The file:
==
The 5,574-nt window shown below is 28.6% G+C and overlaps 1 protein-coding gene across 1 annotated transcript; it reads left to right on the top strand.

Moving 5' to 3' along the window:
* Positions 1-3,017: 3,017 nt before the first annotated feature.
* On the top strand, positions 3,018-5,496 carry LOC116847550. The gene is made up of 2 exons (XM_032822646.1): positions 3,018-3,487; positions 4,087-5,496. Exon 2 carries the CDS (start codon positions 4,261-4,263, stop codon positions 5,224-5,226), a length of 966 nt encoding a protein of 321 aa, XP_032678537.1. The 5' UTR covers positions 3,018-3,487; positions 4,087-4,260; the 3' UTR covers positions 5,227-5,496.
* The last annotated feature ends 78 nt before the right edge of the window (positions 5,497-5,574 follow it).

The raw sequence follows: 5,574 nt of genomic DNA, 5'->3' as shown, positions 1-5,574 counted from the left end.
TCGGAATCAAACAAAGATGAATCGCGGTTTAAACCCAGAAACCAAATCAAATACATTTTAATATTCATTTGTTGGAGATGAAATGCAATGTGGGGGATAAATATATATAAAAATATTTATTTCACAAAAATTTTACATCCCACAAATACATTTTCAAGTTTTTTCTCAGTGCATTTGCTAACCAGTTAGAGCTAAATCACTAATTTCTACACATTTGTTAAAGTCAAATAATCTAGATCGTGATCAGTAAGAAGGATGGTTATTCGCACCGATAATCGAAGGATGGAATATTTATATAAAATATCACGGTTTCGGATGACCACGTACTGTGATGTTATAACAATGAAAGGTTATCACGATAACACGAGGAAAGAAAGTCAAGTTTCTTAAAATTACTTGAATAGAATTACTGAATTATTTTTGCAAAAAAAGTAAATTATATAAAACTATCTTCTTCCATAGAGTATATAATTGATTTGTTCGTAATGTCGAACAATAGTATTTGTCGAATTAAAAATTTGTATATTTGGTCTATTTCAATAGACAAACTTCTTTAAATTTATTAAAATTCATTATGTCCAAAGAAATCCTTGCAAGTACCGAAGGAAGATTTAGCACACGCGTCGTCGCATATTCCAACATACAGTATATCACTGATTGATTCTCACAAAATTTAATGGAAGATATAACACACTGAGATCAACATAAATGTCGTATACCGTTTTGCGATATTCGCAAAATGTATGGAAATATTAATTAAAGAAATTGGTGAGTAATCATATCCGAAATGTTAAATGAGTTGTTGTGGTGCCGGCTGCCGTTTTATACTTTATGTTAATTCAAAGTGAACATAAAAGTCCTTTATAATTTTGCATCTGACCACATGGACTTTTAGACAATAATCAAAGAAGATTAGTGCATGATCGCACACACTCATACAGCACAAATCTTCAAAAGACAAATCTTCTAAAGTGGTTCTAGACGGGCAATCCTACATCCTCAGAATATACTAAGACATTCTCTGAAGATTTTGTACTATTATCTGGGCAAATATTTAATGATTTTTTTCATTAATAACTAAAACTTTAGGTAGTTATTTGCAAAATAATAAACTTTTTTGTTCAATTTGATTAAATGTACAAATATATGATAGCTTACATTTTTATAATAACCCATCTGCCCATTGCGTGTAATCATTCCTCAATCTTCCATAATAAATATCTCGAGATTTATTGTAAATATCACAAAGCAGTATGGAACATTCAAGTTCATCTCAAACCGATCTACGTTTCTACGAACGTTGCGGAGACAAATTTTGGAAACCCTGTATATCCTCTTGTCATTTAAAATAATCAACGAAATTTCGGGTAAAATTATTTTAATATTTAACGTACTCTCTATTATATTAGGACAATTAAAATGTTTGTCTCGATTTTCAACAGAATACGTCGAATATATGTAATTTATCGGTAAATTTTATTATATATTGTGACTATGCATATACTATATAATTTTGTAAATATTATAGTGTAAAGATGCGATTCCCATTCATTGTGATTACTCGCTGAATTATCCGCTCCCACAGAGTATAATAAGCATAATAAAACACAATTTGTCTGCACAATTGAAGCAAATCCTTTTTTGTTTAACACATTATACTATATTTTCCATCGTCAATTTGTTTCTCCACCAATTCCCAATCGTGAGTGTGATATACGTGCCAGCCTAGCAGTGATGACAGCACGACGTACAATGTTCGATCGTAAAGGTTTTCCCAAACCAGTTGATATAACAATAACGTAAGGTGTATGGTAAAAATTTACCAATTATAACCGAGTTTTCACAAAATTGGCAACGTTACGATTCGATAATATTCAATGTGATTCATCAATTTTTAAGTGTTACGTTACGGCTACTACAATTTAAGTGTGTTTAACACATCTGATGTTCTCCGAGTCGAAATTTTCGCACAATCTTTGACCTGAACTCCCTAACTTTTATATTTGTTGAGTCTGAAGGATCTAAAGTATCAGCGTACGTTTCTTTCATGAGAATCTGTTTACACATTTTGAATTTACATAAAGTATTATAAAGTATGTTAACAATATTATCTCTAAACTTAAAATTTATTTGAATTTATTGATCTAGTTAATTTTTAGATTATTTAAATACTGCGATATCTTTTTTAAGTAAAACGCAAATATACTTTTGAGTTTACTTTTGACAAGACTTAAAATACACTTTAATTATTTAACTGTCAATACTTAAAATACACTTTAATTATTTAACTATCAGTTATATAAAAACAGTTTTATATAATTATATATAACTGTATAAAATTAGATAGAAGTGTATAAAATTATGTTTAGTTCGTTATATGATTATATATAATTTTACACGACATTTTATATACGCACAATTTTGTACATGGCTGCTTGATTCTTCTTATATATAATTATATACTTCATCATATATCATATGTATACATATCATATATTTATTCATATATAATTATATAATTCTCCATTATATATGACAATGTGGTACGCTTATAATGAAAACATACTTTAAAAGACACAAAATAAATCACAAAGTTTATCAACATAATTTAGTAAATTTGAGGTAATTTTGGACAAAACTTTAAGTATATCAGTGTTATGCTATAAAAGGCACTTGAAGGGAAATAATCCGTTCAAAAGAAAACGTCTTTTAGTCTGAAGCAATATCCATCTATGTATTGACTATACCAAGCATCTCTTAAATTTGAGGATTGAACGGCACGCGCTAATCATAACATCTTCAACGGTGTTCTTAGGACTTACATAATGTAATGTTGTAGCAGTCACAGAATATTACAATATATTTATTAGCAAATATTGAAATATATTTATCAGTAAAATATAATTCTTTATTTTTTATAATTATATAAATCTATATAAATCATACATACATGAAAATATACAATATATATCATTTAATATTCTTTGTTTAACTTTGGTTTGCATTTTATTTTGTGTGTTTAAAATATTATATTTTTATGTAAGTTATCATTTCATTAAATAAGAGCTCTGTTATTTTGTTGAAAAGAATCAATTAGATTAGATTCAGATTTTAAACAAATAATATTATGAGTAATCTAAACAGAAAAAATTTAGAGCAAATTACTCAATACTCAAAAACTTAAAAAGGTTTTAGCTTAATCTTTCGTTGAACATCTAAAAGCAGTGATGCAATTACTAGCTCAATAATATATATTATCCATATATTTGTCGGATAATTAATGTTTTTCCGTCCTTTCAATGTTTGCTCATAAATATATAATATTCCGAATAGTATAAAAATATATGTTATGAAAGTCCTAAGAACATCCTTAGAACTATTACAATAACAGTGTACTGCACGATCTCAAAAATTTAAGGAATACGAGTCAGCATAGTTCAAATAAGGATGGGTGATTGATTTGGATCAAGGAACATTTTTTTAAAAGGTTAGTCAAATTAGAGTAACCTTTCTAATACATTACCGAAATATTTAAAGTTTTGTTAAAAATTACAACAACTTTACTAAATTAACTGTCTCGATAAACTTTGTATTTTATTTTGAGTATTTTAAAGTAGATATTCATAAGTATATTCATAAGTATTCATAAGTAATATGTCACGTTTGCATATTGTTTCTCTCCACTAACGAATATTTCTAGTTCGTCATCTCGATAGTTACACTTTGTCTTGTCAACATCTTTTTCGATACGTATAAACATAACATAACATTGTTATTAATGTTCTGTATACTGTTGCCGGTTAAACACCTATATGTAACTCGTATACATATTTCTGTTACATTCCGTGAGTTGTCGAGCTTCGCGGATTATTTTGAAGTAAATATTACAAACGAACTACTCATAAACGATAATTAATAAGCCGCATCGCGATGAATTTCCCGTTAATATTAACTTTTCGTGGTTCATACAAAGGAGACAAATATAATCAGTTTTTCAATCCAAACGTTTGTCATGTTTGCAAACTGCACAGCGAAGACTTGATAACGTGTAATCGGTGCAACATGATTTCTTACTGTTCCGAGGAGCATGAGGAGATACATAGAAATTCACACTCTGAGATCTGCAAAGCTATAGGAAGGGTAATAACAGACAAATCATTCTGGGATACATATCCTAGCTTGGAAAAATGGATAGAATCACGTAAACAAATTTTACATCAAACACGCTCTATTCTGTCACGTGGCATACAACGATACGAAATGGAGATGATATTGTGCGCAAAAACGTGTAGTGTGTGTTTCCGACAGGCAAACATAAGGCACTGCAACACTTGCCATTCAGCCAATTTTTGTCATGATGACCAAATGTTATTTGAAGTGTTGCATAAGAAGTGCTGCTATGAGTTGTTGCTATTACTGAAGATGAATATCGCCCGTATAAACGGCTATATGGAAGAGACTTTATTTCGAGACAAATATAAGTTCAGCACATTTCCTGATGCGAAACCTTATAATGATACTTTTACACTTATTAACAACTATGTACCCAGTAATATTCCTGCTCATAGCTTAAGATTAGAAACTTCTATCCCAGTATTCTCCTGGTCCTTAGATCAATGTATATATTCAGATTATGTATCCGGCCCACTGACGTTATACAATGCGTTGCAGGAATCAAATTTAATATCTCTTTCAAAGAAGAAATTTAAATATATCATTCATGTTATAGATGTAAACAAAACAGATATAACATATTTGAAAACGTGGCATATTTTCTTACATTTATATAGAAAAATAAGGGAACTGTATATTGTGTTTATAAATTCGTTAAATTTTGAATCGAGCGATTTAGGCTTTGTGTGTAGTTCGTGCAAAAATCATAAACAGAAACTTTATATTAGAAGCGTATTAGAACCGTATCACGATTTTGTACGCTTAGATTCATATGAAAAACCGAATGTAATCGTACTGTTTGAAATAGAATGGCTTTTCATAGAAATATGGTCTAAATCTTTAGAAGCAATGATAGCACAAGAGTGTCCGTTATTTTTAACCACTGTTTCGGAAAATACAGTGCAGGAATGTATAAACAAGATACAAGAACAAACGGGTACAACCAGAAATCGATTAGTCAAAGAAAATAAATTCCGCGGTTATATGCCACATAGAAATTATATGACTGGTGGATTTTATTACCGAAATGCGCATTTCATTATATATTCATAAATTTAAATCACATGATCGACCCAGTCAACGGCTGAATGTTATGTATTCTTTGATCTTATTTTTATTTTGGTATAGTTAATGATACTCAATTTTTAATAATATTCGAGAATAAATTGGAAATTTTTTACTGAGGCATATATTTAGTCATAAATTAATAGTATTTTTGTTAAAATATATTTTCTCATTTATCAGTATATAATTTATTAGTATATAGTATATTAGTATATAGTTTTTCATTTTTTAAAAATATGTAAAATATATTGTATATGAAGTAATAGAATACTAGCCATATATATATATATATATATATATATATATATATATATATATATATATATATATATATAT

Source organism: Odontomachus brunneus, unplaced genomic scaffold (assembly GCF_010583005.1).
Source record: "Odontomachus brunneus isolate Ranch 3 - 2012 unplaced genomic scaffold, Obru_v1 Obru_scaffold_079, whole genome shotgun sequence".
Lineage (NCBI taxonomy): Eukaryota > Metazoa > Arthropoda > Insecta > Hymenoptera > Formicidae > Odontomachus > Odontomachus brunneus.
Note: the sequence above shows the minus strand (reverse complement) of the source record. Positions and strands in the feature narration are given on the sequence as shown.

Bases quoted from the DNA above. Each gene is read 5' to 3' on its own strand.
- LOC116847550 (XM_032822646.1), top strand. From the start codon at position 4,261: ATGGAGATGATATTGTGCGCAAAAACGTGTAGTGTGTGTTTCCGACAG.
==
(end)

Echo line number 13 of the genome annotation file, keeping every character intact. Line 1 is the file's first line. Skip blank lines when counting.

- LOC116847550 (XM_032822646.1), top strand. From the start codon at position 4,261: ATGGAGATGATATTGTGCGCAAAAACGTGTAGTGTGTGTTTCCGACAG.